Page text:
A foreigner sits in a square in a border town, looking at the bright lights, the big hotels of the land across the bridge. He has been watching, as everyone in town has, a famous con man, in flight from his creditors, walking around the square with his dog, which he kicks daily. The foreigner feels a kind of kinship with the fugitive—he too, we sense, is in flight from something—and savors the fact that (this being Mexico) everyone in town knows the man is a criminal, except for the two foreign detectives sent to find him. When finally they do catch up with the stranger, the two quickly become his friends and the crook’s safety seems guaranteed. Then, going across the bridge in search of his dog, the fugitive gets hit, by chance, by a passing car driven by one of the detectives:
The detective swerved—he said later, weakly, at the inquiry, that he couldn’t run over a dog, and down went Mr. Calloway, in a mess of broken glass and gold rims and silver hair, and blood…. The attitude in which he lay looked more like a caress than a blow.
The dog bays pitifully beside his master.
“It was comic and it was pitiable,” the narrator goes on, “but it wasn’t less comic because the man was dead.” Nor, one might add, less pitiable. “It all seemed to me a little too touching to be true,” he confesses, “as the old crook lay there with his arm around the dog’s neck, dead with his million between the money-changers’ huts, but it’s as well to be humble in the face of human nature.” Art, he might be saying, is seldom so neat (or so cynical) as one might wish.
To some, perhaps, such a scene might sound almost like a parody of Graham Greene: when an English magazine ran a competition asking its readers to send in a parody of Greene, by some accounts the author himself sent an entry, and came in second. Yet all that is strong and touching about Greene is caught in the vignette, written before any of the major novels came out: the love of paradox, the surrender to a sense of human frailty that makes all paradox redundant, the position on the wrong side of the border, among the fallen, and the sense of companionship being often no more than a fellowship of thieves, but no less real for that. “The man who believes that the secrets of this world are forever hidden,” writes Cormac McCarthy in Blood Meridian, “lives in mystery and fear.” So, too, Greene might suggest, does the man who knows that the secrets of the world are forever known.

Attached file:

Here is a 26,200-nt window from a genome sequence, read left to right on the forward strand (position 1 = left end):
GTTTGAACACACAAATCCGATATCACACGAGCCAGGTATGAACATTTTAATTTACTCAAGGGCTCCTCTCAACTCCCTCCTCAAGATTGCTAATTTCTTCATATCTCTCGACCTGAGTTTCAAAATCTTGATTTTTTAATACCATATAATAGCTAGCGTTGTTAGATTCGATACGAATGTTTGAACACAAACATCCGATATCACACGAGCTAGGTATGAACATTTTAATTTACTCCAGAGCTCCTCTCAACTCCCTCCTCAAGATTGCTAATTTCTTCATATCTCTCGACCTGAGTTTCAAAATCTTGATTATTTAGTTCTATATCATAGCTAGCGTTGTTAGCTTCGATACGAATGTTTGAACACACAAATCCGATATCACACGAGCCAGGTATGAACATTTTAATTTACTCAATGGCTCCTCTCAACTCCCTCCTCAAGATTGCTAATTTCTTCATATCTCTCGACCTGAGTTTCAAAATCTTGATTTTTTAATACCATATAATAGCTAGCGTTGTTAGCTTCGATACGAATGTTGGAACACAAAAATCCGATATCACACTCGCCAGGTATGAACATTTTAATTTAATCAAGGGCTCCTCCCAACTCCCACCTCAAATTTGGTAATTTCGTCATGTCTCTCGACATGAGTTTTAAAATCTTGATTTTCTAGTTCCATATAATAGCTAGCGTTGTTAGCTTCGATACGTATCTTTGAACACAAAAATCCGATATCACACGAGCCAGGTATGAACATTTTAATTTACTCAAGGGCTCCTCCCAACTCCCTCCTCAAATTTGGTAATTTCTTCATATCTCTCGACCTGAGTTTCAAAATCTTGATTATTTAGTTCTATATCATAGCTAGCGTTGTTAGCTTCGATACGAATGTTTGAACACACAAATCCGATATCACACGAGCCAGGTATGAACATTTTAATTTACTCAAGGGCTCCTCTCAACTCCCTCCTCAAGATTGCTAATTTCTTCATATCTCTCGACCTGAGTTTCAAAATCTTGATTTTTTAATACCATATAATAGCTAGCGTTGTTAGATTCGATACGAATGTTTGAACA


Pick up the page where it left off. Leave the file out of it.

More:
Greene’s ability to weave wistfulness and comedy together, his skill at constructing emotional and political webs so intricate that the lightest touch leaves them shaking, has often meant that his short fiction has been overlooked. The classic masters of short …
Copyright © 2005 by Pico Iyer
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